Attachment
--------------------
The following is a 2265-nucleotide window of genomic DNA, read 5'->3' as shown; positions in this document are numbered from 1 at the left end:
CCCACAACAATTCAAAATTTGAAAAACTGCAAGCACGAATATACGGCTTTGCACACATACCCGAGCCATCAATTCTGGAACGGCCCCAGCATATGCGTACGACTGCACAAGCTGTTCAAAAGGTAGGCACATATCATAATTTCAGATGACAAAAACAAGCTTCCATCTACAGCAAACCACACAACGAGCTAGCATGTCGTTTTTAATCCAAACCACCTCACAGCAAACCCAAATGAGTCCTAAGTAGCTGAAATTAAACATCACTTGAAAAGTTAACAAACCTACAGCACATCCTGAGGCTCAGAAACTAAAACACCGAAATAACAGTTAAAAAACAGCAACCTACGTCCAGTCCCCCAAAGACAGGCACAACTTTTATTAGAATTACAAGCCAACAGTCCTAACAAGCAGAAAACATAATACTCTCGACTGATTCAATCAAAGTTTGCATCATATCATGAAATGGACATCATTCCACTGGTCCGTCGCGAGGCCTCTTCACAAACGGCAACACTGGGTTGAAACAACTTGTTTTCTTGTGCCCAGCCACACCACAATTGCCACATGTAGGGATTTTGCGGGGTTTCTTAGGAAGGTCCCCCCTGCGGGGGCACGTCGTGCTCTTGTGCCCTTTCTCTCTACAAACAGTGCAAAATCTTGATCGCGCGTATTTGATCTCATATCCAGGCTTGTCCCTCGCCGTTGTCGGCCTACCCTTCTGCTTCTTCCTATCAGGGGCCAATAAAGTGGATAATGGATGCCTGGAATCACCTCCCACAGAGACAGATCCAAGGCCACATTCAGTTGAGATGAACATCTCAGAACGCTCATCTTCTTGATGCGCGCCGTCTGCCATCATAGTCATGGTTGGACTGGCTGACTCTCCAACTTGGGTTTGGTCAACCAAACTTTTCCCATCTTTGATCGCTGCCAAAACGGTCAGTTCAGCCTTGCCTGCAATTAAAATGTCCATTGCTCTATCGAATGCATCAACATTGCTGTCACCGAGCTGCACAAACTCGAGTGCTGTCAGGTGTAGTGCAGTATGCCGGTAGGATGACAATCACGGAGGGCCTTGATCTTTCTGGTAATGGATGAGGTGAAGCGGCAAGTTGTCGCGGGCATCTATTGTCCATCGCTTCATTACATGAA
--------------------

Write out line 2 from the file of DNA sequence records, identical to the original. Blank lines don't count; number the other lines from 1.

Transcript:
CCCACAACAATTCAAAATTTGAAAAACTGCAAGCACGAATATACGGCTTTGCACACATACCCGAGCCATCAATTCTGGAACGGCCCCAGCATATGCGTACGACTGCACAAGCTGTTCAAAAGGTAGGCACATATCATAATTTCAGATGACAAAAACAAGCTTCCATCTACAGCAAACCACACAACGAGCTAGCATGTCGTTTTTAATCCAAACCACCTCACAGCAAACCCAAATGAGTCCTAAGTAGCTGAAATTAAACATCACTTGAAAAGTTAACAAACCTACAGCACATCCTGAGGCTCAGAAACTAAAACACCGAAATAACAGTTAAAAAACAGCAACCTACGTCCAGTCCCCCAAAGACAGGCACAACTTTTATTAGAATTACAAGCCAACAGTCCTAACAAGCAGAAAACATAATACTCTCGACTGATTCAATCAAAGTTTGCATCATATCATGAAATGGACATCATTCCACTGGTCCGTCGCGAGGCCTCTTCACAAACGGCAACACTGGGTTGAAACAACTTGTTTTCTTGTGCCCAGCCACACCACAATTGCCACATGTAGGGATTTTGCGGGGTTTCTTAGGAAGGTCCCCCCTGCGGGGGCACGTCGTGCTCTTGTGCCCTTTCTCTCTACAAACAGTGCAAAATCTTGATCGCGCGTATTTGATCTCATATCCAGGCTTGTCCCTCGCCGTTGTCGGCCTACCCTTCTGCTTCTTCCTATCAGGGGCCAATAAAGTGGATAATGGATGCCTGGAATCACCTCCCACAGAGACAGATCCAAGGCCACATTCAGTTGAGATGAACATCTCAGAACGCTCATCTTCTTGATGCGCGCCGTCTGCCATCATAGTCATGGTTGGACTGGCTGACTCTCCAACTTGGGTTTGGTCAACCAAACTTTTCCCATCTTTGATCGCTGCCAAAACGGTCAGTTCAGCCTTGCCTGCAATTAAAATGTCCATTGCTCTATCGAATGCATCAACATTGCTGTCACCGAGCTGCACAAACTCGAGTGCTGTCAGGTGTAGTGCAGTATGCCGGTAGGATGACAATCACGGAGGGCCTTGATCTTTCTGGTAATGGATGAGGTGAAGCGGCAAGTTGTCGCGGGCATCTATTGTCCATCGCTTCATTACATGAA